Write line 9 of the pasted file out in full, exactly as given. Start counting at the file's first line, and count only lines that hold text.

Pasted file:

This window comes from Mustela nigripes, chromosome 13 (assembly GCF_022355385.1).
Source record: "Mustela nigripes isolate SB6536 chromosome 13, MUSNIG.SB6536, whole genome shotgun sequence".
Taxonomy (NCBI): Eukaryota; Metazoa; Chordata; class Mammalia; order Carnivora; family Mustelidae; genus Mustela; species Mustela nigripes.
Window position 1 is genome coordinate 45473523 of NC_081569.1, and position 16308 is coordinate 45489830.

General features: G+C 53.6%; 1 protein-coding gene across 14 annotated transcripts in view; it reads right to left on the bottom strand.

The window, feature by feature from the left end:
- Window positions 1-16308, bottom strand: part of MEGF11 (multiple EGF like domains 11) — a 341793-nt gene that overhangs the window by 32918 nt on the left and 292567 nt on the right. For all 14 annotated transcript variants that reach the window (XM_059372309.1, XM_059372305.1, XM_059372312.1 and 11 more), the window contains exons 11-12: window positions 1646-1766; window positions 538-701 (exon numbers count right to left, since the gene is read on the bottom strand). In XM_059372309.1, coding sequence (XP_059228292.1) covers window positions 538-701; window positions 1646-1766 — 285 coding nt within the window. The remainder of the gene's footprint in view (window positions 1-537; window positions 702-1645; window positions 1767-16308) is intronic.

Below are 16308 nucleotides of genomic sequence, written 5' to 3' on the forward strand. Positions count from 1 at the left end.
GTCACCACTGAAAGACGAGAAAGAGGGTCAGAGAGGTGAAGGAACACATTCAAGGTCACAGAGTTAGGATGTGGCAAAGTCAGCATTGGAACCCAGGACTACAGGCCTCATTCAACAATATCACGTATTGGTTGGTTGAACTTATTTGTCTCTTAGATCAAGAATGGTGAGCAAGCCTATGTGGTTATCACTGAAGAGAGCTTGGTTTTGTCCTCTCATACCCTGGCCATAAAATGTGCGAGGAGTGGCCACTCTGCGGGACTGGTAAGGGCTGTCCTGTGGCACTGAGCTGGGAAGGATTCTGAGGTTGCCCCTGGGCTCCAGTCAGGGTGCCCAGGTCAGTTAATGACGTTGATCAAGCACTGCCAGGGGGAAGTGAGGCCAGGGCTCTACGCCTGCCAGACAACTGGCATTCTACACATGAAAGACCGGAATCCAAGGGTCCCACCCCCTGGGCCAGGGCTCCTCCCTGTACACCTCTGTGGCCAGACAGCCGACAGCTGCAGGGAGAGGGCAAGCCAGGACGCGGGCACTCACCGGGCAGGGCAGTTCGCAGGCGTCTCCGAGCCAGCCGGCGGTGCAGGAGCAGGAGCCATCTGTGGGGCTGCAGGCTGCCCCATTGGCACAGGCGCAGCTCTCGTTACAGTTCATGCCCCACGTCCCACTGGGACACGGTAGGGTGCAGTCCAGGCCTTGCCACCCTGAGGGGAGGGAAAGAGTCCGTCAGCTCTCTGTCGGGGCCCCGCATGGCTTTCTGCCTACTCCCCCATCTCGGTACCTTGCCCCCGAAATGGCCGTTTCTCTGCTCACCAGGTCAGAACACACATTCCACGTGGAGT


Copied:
GTCACCACTGAAAGACGAGAAAGAGGGTCAGAGAGGTGAAGGAACACATTCAAGGTCACAGAGTTAGGATGTGGCAAAGTCAGCATTGGAACCCAGGACTACAGGCCTCATTCAACAATATCACGTATTGGTTGGTTGAACTTATTTGTCTCTTAGATCAAGAATGGTGAGCAAGCCTATGTGGTTATCACTGAAGAGAGCTTGGTTTTGTCCTCTCATACCCTGGCCATAAAATGTGCGAGGAGTGGCCACTCTGCGGGACTGGTAAGGGCTGTCCTGTGGCACTGAGCTGGGAAGGATTCTGAGGTTGCCCCTGGGCTCCAGTCAGGGTGCCCAGGTCAGTTAATGACGTTGATCAAGCACTGCCAGGGGGAAGTGAGGCCAGGGCTCTACGCCTGCCAGACAACTGGCATTCTACACATGAAAGACCGGAATCCAAGGGTCCCACCCCCTGGGCCAGGGCTCCTCCCTGTACACCTCTGTGGCCAGACAGCCGACAGCTGCAGGGAGAGGGCAAGCCAGGACGCGGGCACTCACCGGGCAGGGCAGTTCGCAGGCGTCTCCGAGCCAGCCGGCGGTGCAGGAGCAGGAGCCATCTGTGGGGCTGCAGGCTGCCCCATTGGCACAGGCGCAGCTCTCGTTACAGTTCATGCCCCACGTCCCACTGGGACACGGTAGGGTGCAGTCCAGGCCTTGCCACCCTGAGGGGAGGGAAAGAGTCCGTCAGCTCTCTGTCGGGGCCCCGCATGGCTTTCTGCCTACTCCCCCATCTCGGTACCTTGCCCCCGAAATGGCCGTTTCTCTGCTCACCAGGTCAGAACACACATTCCACGTGGAGT